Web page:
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Fed Chairman Says U.S. ‘May Well Be in a Recession’ after Coronavirus Leads to Record One-Week Unemployment Numbers

Federal Reserve Chairman Jerome Powell arrives to speak to reporters after the Federal Reserve cut interest rates in an emergency move designed to shield the world’s largest economy from the impact of the coronavirus, in Washington, March 3, 2020. (Kevin Lamarque/Reuters)

Federal Reserve Chairman Jerome Powell admitted Thursday that the U.S. economy may be slipping into a recession but said the long term outlook will depend on how quickly the coronavirus pandemic is contained.

“We may well be in a recession,” Powell said on NBC. “But I would point to the difference between this and a normal recession. There is nothing fundamentally wrong with our economy. Quite the contrary. We are starting from a very strong position.”

Powell also assured that the Fed will not be depleted of resources due to its now near-zero interest rates and expansive bond-buying program.

“When it comes to lending, we are not going to run out of ammunition. That just doesn’t happen” the central bank chief said. “We still have policy room in other dimensions to support the economy.”

The Fed introduced a wave of unprecedented stimulus measures this month, including slashing interest rates, pledging to buy unlimited bonds, and credit programs for companies as businesses struggle to remain afloat while the coronavirus outbreak slashes economic activity around the country.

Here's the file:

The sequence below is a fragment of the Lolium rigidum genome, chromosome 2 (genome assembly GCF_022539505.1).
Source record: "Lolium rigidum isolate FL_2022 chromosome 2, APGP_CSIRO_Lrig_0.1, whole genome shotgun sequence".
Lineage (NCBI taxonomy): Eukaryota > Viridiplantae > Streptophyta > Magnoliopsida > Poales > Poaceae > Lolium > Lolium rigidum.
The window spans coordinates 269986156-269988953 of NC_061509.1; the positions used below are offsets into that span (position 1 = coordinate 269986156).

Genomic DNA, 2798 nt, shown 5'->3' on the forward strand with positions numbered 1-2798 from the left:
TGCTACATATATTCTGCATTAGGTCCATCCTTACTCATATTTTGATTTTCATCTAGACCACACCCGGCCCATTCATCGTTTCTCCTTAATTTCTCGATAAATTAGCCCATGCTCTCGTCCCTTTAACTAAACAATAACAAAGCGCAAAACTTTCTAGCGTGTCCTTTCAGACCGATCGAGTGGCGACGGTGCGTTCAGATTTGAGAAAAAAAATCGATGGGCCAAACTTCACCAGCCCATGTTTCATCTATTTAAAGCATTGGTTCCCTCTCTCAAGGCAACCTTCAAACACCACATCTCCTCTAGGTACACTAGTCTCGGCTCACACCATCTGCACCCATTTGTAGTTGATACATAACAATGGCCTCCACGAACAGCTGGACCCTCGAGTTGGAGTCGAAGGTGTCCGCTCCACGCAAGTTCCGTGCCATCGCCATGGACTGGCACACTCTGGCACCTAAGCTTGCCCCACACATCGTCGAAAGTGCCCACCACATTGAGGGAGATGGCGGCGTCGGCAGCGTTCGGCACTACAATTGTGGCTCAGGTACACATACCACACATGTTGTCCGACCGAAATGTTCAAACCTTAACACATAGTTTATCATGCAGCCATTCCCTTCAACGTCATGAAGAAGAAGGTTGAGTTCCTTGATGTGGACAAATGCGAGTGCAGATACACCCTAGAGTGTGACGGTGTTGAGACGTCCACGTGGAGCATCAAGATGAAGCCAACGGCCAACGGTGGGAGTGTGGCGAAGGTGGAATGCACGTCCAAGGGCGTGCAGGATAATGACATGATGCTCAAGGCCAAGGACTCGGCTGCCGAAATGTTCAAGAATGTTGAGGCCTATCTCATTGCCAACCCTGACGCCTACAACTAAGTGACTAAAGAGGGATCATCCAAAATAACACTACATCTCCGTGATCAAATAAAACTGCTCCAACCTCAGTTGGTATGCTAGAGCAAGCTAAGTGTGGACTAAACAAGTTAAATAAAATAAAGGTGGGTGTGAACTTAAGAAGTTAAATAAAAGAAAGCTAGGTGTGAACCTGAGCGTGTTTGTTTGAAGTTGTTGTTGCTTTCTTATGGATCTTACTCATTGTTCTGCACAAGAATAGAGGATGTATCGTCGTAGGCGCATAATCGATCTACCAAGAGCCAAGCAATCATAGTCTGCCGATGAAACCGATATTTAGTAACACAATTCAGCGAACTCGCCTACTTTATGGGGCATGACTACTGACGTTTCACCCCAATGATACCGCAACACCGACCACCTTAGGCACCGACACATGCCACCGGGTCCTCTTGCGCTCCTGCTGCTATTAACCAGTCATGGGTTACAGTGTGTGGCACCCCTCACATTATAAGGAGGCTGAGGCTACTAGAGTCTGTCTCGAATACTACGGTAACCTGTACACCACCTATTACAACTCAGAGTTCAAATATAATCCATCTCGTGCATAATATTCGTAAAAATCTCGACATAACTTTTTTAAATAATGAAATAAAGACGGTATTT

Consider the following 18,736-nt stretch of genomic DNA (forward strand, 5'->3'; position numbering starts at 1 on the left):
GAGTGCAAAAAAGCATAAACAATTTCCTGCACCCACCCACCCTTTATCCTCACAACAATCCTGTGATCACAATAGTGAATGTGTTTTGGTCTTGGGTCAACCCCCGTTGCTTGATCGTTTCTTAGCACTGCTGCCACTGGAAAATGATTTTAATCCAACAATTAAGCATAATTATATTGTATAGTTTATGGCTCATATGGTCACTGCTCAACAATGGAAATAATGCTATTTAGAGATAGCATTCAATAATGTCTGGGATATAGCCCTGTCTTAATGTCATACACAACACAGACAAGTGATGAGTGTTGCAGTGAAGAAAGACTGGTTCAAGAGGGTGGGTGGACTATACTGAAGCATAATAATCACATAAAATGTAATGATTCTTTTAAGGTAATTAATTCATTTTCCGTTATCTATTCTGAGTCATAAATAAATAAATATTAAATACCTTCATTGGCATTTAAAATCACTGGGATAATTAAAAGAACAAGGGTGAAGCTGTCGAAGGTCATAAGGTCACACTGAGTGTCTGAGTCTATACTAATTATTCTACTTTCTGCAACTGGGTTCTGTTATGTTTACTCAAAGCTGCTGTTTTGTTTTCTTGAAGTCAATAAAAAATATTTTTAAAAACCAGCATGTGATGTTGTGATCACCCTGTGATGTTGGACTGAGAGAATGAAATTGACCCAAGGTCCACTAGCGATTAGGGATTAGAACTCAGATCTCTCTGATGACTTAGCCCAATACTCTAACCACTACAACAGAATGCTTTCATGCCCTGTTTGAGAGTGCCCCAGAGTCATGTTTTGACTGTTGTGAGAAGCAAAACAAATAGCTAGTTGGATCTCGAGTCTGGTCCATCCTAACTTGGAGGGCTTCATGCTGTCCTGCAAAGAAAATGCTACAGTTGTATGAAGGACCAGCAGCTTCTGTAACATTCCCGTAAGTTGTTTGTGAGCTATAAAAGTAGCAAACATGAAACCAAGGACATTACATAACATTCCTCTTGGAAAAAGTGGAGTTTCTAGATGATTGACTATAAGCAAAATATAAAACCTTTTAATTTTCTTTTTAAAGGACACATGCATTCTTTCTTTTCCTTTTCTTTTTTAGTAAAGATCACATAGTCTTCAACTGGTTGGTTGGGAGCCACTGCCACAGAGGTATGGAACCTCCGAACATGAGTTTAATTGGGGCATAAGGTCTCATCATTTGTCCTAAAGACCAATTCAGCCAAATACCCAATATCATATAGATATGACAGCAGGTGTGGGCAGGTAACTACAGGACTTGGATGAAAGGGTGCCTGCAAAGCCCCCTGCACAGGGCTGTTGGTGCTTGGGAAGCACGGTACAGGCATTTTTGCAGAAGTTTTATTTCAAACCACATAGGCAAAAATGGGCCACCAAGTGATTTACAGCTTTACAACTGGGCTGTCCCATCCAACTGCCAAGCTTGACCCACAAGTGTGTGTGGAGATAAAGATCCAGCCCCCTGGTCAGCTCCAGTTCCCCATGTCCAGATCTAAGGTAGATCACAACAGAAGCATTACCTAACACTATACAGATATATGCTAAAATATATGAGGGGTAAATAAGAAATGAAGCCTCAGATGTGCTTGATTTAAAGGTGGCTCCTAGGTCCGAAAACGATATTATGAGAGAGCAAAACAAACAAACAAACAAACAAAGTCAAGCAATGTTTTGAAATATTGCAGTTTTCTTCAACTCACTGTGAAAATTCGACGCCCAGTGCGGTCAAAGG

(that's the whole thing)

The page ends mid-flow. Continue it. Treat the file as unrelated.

Powell added that the Fed is focusing on aiding “places where credit is not being offered where it should be offered.”

“We can step in and make that happen. That’s a very positive thing and appropriate thing in this highly unusual situation we’re in,” the chairman said.

Unemployment claims spiked to a record high of 3.28 million, surpassing the peak of the Great Recession peak of 665,000 claims in March, 2009 as well as the record high of 695,000 in October, 1982.

Powell was coy on whether he agrees with President Trump’s hope that the economy could roar back to life by Easter, April 12.

“We’re not experts in pandemics over here. We don’t get to make that decision. I would say that we would tend to listen to the experts,” Powell said.

The U.S. currently has more than 68,500 cases of coronavirus and by Thursday close to 1,000 had died after contracting the respiratory illness, which originated in China. New York reported 100 more deaths on Thursday for a total of 385 fatalities in the state.

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